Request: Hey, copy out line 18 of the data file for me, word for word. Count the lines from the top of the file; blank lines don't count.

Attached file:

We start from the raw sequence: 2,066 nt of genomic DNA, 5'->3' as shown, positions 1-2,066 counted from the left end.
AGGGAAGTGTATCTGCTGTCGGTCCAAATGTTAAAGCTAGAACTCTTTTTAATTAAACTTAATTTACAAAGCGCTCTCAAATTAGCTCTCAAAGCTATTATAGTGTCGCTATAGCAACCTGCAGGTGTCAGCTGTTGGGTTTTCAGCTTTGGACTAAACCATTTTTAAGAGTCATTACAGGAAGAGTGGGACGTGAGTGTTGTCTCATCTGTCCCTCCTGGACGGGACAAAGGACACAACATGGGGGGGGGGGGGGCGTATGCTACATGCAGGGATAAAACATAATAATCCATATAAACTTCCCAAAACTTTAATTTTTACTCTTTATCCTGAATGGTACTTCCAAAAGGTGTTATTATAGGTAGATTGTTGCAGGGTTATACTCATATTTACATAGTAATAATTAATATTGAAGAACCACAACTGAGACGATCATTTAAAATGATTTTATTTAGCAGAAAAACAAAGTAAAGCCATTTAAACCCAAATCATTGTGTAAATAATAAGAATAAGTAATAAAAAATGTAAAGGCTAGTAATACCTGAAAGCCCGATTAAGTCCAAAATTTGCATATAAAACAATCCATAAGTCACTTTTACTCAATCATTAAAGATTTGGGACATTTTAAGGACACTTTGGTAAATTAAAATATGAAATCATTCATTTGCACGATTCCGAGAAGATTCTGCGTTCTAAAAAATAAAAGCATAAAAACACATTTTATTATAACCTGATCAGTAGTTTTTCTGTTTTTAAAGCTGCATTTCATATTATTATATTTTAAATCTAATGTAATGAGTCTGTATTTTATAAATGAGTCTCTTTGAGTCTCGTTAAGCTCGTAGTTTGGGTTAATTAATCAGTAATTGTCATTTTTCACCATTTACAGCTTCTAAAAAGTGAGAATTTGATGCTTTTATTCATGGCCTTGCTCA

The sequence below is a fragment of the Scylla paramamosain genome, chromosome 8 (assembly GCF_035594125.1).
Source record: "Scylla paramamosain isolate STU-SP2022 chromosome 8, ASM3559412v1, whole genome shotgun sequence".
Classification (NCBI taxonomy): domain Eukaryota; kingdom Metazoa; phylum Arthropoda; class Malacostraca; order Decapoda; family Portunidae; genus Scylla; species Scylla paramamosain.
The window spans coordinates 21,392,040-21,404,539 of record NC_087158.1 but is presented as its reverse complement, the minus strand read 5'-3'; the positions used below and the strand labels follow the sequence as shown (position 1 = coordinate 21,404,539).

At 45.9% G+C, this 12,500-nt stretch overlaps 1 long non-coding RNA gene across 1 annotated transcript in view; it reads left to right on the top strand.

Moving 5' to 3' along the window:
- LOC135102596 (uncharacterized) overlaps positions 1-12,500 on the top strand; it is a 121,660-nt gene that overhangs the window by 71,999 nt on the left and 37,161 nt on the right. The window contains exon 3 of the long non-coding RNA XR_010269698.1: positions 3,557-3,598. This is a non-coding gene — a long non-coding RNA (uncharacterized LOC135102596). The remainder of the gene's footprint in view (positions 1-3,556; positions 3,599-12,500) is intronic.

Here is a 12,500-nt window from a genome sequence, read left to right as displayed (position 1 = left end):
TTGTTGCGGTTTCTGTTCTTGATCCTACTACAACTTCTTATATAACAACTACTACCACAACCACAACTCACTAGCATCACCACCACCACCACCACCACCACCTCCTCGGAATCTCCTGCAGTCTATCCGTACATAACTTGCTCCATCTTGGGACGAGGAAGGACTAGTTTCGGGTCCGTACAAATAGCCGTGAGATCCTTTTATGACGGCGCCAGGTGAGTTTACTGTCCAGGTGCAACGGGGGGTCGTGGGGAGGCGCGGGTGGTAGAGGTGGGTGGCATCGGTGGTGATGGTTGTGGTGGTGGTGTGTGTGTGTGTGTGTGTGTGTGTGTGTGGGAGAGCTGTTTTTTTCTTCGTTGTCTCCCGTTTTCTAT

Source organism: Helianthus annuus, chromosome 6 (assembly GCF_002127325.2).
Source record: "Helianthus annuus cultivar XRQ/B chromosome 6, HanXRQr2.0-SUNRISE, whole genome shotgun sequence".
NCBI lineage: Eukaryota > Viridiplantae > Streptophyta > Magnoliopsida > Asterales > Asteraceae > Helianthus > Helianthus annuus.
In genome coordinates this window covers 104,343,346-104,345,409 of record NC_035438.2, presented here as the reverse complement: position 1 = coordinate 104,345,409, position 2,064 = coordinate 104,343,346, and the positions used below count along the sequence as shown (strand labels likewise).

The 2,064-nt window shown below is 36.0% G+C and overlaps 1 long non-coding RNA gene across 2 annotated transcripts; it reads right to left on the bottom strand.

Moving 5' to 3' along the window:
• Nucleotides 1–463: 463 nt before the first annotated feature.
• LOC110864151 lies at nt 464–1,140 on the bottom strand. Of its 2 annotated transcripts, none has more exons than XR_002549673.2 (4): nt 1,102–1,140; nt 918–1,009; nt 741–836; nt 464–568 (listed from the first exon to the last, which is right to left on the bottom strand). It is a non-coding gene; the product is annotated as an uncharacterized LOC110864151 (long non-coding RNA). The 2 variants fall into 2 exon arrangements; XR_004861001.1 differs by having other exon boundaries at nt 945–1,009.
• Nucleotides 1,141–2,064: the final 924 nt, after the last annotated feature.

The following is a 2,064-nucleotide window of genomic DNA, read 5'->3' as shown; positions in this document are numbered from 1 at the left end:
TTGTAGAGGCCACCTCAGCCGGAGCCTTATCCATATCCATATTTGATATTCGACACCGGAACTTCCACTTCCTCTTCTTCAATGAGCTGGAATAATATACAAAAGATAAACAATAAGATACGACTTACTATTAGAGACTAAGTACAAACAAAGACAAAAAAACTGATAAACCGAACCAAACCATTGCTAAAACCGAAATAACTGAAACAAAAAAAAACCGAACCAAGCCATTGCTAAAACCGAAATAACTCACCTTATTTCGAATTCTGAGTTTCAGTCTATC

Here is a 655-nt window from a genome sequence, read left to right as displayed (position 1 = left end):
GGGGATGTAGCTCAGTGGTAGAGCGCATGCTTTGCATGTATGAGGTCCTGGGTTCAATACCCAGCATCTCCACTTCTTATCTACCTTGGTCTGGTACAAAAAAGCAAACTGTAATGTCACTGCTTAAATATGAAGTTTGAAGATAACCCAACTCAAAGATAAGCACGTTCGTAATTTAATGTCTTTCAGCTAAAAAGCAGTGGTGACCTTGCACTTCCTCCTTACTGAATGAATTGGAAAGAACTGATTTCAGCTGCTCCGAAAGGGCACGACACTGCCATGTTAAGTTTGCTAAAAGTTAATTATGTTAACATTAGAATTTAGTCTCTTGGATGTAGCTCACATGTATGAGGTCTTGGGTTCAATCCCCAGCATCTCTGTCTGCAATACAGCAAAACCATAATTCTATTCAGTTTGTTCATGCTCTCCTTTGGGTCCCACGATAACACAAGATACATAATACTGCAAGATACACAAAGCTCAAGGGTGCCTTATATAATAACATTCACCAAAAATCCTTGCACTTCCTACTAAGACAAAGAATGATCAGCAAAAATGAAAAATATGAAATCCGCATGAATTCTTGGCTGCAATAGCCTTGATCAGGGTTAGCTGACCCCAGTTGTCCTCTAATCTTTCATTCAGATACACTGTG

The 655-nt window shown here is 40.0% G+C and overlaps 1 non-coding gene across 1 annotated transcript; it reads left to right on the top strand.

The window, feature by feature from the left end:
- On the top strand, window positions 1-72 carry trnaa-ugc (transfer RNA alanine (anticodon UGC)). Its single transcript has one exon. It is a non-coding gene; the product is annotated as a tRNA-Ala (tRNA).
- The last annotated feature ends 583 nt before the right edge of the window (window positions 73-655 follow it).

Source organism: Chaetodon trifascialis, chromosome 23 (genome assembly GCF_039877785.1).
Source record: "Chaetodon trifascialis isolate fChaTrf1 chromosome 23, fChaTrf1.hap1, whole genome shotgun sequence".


• Nucleotides 1–463: 463 nt before the first annotated feature.